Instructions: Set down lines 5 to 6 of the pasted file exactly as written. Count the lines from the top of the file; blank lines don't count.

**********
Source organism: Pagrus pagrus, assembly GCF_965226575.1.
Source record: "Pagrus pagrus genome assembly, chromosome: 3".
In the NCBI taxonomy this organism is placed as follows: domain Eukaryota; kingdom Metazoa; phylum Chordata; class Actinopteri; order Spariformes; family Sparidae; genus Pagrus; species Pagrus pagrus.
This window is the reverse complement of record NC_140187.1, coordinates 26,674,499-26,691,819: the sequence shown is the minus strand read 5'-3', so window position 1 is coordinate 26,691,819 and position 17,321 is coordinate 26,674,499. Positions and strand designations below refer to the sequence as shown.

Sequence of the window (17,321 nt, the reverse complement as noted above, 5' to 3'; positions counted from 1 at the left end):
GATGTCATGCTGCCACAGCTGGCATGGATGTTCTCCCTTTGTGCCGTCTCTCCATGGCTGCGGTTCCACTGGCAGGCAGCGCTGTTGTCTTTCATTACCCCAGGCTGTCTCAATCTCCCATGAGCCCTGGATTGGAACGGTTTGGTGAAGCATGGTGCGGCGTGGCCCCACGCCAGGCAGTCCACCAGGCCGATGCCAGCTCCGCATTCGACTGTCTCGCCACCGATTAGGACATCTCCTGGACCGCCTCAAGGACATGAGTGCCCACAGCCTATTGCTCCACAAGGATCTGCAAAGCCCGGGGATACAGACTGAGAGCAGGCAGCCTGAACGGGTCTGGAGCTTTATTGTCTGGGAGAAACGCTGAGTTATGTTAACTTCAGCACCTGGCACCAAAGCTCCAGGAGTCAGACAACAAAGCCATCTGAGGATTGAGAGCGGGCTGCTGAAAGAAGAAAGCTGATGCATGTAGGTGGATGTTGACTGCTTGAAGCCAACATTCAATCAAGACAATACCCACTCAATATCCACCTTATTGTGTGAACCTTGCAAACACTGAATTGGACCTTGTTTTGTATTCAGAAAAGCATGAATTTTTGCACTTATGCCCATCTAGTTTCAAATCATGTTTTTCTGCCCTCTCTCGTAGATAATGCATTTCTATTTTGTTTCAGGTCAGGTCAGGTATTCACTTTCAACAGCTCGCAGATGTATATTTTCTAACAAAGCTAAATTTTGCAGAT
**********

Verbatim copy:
Sequence of the window (17,321 nt, the reverse complement as noted above, 5' to 3'; positions counted from 1 at the left end):
GATGTCATGCTGCCACAGCTGGCATGGATGTTCTCCCTTTGTGCCGTCTCTCCATGGCTGCGGTTCCACTGGCAGGCAGCGCTGTTGTCTTTCATTACCCCAGGCTGTCTCAATCTCCCATGAGCCCTGGATTGGAACGGTTTGGTGAAGCATGGTGCGGCGTGGCCCCACGCCAGGCAGTCCACCAGGCCGATGCCAGCTCCGCATTCGACTGTCTCGCCACCGATTAGGACATCTCCTGGACCGCCTCAAGGACATGAGTGCCCACAGCCTATTGCTCCACAAGGATCTGCAAAGCCCGGGGATACAGACTGAGAGCAGGCAGCCTGAACGGGTCTGGAGCTTTATTGTCTGGGAGAAACGCTGAGTTATGTTAACTTCAGCACCTGGCACCAAAGCTCCAGGAGTCAGACAACAAAGCCATCTGAGGATTGAGAGCGGGCTGCTGAAAGAAGAAAGCTGATGCATGTAGGTGGATGTTGACTGCTTGAAGCCAACATTCAATCAAGACAATACCCACTCAATATCCACCTTATTGTGTGAACCTTGCAAACACTGAATTGGACCTTGTTTTGTATTCAGAAAAGCATGAATTTTTGCACTTATGCCCATCTAGTTTCAAATCATGTTTTTCTGCCCTCTCTCGTAGATAATGCATTTCTATTTTGTTTCAGGTCAGGTCAGGTATTCACTTTCAACAGCTCGCAGATGTATATTTTCTAACAAAGCTAAATTTTGCAGAT